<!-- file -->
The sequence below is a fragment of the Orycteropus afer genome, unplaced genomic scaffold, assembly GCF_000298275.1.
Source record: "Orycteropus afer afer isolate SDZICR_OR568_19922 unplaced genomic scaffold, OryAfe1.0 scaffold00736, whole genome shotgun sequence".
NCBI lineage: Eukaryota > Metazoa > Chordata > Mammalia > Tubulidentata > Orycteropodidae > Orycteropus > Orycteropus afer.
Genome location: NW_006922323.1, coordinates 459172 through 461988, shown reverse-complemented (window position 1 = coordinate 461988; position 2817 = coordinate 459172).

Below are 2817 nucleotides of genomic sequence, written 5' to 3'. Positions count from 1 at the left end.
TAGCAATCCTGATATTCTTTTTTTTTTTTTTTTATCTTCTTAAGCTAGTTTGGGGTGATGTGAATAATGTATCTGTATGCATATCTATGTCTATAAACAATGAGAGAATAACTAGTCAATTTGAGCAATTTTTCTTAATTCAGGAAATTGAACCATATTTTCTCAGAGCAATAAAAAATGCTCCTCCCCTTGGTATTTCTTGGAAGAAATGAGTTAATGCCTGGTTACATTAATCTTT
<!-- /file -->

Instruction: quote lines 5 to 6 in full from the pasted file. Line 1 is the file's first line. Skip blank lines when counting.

Below are 2817 nucleotides of genomic sequence, written 5' to 3'. Positions count from 1 at the left end.
TAGCAATCCTGATATTCTTTTTTTTTTTTTTTTATCTTCTTAAGCTAGTTTGGGGTGATGTGAATAATGTATCTGTATGCATATCTATGTCTATAAACAATGAGAGAATAACTAGTCAATTTGAGCAATTTTTCTTAATTCAGGAAATTGAACCATATTTTCTCAGAGCAATAAAAAATGCTCCTCCCCTTGGTATTTCTTGGAAGAAATGAGTTAATGCCTGGTTACATTAATCTTT